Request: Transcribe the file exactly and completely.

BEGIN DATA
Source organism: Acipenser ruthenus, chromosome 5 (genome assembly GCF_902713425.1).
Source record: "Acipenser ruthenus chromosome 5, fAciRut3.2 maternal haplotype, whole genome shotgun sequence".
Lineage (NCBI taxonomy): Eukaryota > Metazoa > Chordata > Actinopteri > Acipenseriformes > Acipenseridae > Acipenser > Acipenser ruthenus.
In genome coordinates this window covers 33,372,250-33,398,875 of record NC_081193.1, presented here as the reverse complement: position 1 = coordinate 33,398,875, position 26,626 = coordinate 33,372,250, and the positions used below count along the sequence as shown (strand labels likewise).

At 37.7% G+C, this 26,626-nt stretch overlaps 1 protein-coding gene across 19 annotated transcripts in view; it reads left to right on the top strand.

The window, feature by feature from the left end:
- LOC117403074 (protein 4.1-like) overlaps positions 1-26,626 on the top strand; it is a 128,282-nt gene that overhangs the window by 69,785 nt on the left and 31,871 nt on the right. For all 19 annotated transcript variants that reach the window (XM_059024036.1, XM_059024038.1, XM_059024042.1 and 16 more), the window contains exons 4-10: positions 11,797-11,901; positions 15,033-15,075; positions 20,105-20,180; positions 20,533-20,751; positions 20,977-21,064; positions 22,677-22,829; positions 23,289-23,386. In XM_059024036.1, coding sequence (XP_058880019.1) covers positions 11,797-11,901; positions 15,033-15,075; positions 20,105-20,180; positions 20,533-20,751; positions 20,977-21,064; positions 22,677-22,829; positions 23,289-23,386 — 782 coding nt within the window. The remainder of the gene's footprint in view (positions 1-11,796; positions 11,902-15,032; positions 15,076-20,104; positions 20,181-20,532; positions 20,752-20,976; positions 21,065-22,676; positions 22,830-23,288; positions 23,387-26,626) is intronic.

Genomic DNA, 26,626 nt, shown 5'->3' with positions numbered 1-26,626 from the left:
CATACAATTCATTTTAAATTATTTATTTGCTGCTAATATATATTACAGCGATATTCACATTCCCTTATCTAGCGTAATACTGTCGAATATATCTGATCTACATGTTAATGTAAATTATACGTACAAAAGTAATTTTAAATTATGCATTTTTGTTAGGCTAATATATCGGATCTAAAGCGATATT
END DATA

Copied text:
Source organism: Acipenser ruthenus, chromosome 5 (genome assembly GCF_902713425.1).
Source record: "Acipenser ruthenus chromosome 5, fAciRut3.2 maternal haplotype, whole genome shotgun sequence".
Lineage (NCBI taxonomy): Eukaryota > Metazoa > Chordata > Actinopteri > Acipenseriformes > Acipenseridae > Acipenser > Acipenser ruthenus.
In genome coordinates this window covers 33,372,250-33,398,875 of record NC_081193.1, presented here as the reverse complement: position 1 = coordinate 33,398,875, position 26,626 = coordinate 33,372,250, and the positions used below count along the sequence as shown (strand labels likewise).

At 37.7% G+C, this 26,626-nt stretch overlaps 1 protein-coding gene across 19 annotated transcripts in view; it reads left to right on the top strand.

The window, feature by feature from the left end:
- LOC117403074 (protein 4.1-like) overlaps positions 1-26,626 on the top strand; it is a 128,282-nt gene that overhangs the window by 69,785 nt on the left and 31,871 nt on the right. For all 19 annotated transcript variants that reach the window (XM_059024036.1, XM_059024038.1, XM_059024042.1 and 16 more), the window contains exons 4-10: positions 11,797-11,901; positions 15,033-15,075; positions 20,105-20,180; positions 20,533-20,751; positions 20,977-21,064; positions 22,677-22,829; positions 23,289-23,386. In XM_059024036.1, coding sequence (XP_058880019.1) covers positions 11,797-11,901; positions 15,033-15,075; positions 20,105-20,180; positions 20,533-20,751; positions 20,977-21,064; positions 22,677-22,829; positions 23,289-23,386 — 782 coding nt within the window. The remainder of the gene's footprint in view (positions 1-11,796; positions 11,902-15,032; positions 15,076-20,104; positions 20,181-20,532; positions 20,752-20,976; positions 21,065-22,676; positions 22,830-23,288; positions 23,387-26,626) is intronic.

Genomic DNA, 26,626 nt, shown 5'->3' with positions numbered 1-26,626 from the left:
CATACAATTCATTTTAAATTATTTATTTGCTGCTAATATATATTACAGCGATATTCACATTCCCTTATCTAGCGTAATACTGTCGAATATATCTGATCTACATGTTAATGTAAATTATACGTACAAAAGTAATTTTAAATTATGCATTTTTGTTAGGCTAATATATCGGATCTAAAGCGATATT